There’s almost no way around the fact that making preserves is a process. But for me, that’s what is so enjoyable about it. I am, to a fault, a process person. I revel in precision and attention to detail — these are my superpowers. They’re why I’m drawn to making preserves. In returning to the tradition each year, I have found that I’m always seeking the same thing: to capture memories of farm visits, perfect produce and the season’s warmth in small glass jars.
Whether it consumes half an hour or a few days, I know I’ll end up with great jams and jellies to adorn a few slices of buttered toast, a bowl of ice cream or a meaty roast. I’ll also have a way to share my experiences through my joyful end-of-summer preserving. My husband once asked, after I had cooked and canned a market haul of quinces into nearly two dozen jars, if we had more jars of jam than friends and family to give them to. The answer: Never! Homemade preserves make delightful gifts for those we love — a little something to drop off, ship out or offer on visits.
To make preserves, you need fruit, sugar, acid and pectin, which thickens when activated by heat to set the resulting preserves. Pectin is found in most fruits, especially in their skins and seeds. Fruits high in pectin, including stone fruits, guava, figs, apples, pears and citrus, will thicken naturally when simmered. For low-pectin fruits like berries, and no-cook jams, the addition of store-bought powdered pectin is crucial. Because pectin levels among fruits vary, it’s important to rely on instructional guides from pectin packages if you’re substituting one fruit for another or using a blend of two or more.
I use a variety of methods to capture the sweetness of summer fruit. Regardless of the method you choose, the fruit should be at or near peak ripeness. (If the fruit have a few blemishes, that’s not a problem: Cut out any bruised spots while prepping.) Any additional herbs, aromatics and spices should complement the fruit, not dominate it.
No-cook jams, often referred to as freezer jams or refrigerator jams because they’re not canned, most closely replicate one of the most treasured food memories of summer: biting into ripe, juicy fruit. Quick no-cook jamming skips the simmering and canning. Instead, chopped and slightly crushed raw fruit are combined with sugar and pectin. The resulting condiment should be stored in clean containers and frozen or refrigerated immediately.
A classic gentle simmer suits the figs in this jam well. By cooking fruit with sugar and thickening its juices, you create something easily spreadable but still visibly fruity. Fresh herbs add balance to the sweetness of the first bite. Rosemary is ideal with figs, because it lends a light grassy note to the fruit’s subtle sweetness.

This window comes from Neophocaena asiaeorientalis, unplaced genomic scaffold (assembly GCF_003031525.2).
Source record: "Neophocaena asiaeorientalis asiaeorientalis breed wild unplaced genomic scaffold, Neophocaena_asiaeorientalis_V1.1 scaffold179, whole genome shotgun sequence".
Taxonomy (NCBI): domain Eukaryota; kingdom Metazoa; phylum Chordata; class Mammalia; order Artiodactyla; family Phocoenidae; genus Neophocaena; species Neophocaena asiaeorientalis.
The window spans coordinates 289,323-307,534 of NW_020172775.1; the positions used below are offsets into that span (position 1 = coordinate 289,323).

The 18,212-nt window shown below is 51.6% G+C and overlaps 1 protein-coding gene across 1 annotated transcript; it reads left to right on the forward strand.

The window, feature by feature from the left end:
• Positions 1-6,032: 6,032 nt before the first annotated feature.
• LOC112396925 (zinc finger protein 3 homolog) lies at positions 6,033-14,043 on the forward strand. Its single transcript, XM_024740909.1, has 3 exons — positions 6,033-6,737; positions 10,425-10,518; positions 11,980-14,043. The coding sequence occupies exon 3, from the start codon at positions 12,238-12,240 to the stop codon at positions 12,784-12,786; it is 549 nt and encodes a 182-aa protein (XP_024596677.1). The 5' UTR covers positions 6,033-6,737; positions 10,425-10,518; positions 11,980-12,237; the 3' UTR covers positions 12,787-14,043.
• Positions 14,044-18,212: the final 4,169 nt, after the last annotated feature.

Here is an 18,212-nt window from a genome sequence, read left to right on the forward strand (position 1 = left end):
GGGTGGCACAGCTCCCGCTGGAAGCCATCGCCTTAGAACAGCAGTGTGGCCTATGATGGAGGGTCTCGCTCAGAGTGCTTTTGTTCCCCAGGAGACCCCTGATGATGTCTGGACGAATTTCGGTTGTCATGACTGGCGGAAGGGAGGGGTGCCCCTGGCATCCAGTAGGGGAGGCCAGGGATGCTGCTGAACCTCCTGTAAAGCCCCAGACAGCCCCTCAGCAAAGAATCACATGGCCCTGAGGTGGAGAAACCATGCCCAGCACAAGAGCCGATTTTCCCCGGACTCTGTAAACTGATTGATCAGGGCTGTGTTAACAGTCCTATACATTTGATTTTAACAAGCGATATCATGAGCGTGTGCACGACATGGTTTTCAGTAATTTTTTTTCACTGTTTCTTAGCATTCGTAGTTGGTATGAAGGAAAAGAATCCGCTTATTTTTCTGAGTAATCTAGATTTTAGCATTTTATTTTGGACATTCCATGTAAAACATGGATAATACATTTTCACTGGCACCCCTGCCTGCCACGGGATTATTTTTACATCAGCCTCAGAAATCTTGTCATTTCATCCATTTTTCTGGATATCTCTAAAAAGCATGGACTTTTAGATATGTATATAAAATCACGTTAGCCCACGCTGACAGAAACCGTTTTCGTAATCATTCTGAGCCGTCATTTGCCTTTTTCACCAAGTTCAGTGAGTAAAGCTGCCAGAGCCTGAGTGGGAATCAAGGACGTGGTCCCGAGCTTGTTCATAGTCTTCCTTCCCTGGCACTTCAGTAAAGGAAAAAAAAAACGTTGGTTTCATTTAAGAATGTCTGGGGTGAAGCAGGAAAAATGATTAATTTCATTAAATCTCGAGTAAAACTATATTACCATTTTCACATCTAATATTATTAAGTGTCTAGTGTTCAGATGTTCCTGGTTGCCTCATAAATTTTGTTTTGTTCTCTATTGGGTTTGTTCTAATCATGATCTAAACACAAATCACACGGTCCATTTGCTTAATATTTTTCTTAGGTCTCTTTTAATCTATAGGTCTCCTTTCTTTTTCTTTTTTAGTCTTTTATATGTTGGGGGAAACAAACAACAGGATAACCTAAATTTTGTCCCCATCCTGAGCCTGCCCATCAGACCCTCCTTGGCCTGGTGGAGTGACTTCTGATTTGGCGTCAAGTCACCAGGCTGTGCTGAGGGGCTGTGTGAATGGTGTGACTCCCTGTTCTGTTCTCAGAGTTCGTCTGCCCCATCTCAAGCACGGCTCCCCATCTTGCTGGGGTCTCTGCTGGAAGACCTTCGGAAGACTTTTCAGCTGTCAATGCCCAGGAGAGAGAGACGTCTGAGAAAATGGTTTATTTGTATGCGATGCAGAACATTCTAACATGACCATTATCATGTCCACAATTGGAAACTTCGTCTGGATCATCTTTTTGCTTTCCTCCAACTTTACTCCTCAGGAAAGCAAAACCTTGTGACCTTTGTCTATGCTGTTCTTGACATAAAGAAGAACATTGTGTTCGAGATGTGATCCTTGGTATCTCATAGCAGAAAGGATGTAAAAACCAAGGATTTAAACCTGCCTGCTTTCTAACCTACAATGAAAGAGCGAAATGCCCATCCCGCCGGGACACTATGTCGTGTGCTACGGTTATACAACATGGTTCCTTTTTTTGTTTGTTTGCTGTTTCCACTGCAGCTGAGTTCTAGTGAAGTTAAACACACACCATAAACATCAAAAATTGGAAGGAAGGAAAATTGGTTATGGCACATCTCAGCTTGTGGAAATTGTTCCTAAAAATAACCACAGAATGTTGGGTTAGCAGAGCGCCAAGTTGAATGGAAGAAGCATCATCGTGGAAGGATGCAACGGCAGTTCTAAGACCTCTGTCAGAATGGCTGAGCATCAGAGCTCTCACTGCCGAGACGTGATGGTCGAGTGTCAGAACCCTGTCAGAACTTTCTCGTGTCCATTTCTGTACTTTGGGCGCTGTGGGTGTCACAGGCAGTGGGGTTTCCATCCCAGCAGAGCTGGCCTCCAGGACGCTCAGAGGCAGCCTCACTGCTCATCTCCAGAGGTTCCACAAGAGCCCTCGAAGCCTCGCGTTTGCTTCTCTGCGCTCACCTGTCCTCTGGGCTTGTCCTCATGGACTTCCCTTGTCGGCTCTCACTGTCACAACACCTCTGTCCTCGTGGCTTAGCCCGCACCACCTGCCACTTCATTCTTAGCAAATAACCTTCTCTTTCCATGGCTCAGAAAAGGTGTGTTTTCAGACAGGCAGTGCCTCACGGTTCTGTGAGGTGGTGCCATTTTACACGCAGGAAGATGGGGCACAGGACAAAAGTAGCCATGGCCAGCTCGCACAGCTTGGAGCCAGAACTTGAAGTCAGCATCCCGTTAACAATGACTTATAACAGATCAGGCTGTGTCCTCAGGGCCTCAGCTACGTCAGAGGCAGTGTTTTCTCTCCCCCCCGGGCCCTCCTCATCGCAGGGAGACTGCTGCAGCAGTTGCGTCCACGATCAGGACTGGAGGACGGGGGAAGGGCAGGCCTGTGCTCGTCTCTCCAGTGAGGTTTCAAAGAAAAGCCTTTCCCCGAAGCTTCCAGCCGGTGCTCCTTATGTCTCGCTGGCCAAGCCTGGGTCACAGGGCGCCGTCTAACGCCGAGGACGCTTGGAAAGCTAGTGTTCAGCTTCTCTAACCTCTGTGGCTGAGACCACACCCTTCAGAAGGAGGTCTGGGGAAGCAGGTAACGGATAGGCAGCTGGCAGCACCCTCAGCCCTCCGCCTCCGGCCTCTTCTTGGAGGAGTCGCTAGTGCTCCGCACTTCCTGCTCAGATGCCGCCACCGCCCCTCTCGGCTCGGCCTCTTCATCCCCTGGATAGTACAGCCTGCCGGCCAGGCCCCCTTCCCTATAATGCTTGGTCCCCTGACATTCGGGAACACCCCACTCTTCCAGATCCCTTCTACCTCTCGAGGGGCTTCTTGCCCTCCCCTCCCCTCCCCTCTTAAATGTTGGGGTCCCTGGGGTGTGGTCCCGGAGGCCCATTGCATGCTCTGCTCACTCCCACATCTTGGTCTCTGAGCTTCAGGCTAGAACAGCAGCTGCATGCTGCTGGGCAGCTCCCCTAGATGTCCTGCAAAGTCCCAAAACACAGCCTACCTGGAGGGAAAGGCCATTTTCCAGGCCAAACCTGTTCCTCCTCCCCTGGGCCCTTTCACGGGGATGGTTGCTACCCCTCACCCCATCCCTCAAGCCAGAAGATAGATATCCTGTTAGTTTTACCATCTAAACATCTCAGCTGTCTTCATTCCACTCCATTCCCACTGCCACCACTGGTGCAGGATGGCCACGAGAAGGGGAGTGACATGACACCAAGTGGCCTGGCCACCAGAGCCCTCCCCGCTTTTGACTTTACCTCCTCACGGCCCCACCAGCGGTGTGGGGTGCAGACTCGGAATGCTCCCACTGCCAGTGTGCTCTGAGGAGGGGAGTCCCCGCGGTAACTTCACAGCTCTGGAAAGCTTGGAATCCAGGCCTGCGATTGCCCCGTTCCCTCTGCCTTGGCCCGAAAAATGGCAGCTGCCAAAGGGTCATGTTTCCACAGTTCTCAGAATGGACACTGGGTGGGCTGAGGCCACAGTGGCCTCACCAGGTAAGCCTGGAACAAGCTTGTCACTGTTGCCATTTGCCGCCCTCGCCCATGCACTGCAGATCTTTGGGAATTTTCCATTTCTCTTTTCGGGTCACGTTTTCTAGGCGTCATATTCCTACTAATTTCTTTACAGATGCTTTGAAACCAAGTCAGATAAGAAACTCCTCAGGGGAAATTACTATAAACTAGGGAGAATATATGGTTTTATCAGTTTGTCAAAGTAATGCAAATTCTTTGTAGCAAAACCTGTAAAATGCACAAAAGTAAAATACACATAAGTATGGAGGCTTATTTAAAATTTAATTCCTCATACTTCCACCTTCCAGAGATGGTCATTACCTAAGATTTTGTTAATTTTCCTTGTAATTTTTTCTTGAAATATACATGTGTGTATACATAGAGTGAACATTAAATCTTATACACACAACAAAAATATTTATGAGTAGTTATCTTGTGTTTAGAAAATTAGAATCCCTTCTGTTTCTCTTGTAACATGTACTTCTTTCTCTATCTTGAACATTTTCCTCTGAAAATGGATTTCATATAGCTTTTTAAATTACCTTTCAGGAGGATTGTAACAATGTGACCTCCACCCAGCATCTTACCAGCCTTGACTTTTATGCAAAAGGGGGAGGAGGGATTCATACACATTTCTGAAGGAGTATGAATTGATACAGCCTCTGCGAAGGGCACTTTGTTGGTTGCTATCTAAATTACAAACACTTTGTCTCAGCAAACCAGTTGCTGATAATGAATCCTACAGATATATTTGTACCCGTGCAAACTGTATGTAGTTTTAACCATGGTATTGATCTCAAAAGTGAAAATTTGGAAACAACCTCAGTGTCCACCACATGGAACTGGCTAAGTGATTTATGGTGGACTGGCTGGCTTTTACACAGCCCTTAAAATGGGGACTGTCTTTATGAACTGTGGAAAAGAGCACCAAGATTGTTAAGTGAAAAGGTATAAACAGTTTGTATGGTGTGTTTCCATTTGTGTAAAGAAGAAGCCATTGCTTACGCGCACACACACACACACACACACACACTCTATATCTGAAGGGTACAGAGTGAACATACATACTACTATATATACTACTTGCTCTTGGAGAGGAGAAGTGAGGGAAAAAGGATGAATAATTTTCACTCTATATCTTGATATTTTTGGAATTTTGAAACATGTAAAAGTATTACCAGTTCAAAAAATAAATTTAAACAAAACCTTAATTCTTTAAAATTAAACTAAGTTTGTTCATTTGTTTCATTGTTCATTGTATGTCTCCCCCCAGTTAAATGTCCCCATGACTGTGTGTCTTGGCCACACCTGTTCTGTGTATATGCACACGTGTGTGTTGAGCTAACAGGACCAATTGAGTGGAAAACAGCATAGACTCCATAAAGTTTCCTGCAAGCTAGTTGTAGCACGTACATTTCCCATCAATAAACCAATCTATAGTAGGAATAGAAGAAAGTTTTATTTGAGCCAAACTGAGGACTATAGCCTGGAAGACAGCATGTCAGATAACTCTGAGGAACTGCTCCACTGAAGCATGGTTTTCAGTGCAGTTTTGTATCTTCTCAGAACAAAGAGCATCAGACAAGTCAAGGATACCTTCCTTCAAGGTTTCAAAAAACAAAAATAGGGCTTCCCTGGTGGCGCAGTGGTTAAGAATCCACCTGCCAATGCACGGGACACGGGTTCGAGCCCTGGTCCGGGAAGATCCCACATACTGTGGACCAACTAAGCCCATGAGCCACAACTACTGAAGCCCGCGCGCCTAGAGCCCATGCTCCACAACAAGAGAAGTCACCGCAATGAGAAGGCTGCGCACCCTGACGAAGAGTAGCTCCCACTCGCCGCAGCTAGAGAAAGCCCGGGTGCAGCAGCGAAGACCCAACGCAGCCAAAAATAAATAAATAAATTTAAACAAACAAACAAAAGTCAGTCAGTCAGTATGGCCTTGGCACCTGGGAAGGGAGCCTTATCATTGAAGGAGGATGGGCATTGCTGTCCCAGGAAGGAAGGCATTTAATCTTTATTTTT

Food preservation is at the very heart of every cuisine and serves to extend the essence of fresh ingredients. Dehydrating, pickling, brining, smoking, fermenting and oil-packing work with a wide variety of ingredients, both savory and sweet. Whether we are making chutneys, confi-tures, cheong or conserves, we are saving the best of a season for the months ahead. Each of these recipes captures what makes summer fruit so irresistible. The process of making them will require your attention, but preserving summer’s best flavors is your sweet reward.
Fig jam with rosemary
• 2 pounds fresh ripe figs, stemmed and chopped (about 6 cups)
• 4 large sprigs fresh rosemary (wrapped and tied in cheesecloth)
• 2 cups sugar
• 2 tablespoons lemon zest (from about 4 lemons)
• 1/4 cup lemon juice (from 1-2 lemons), plus more to taste
• 1/2 teaspoon kosher salt, plus more to taste
Place the figs in a 4-quart heavy-bottomed pot. Pour in 1 1/2 cups water and bring to a simmer over medium heat. Cook uncovered, stirring occasionally, until the figs soften and the liquid begins to thicken, about 10 minutes.
Add the rosemary and sugar, and stir until the sugar dissolves. Bring the mixture to a simmer over medium-high heat. Cook, stirring frequently, until the syrup thickens, the figs are mostly broken down and the jam goes from a rapid boil to slow bubbles, about 25 minutes. Remove and discard the rosemary.
Stir in the lemon zest and juice and kosher salt. Reduce the heat to medium-low and cook for another minute for a runnier jam or up to 8 minutes if you prefer a thicker jam. Taste and adjust with more lemon juice and salt as needed. (Adding lemon juice will thin the jam, but it does thicken as it cools.) The jam should be sweet and tart with a hint of fresh rosemary.
Transfer to sterilized jars and can, or cool to room temperature, then store in the refrigerator for up to four weeks.
Total time: 45 minutes, plus canning or cooling; makes 3-4 cups.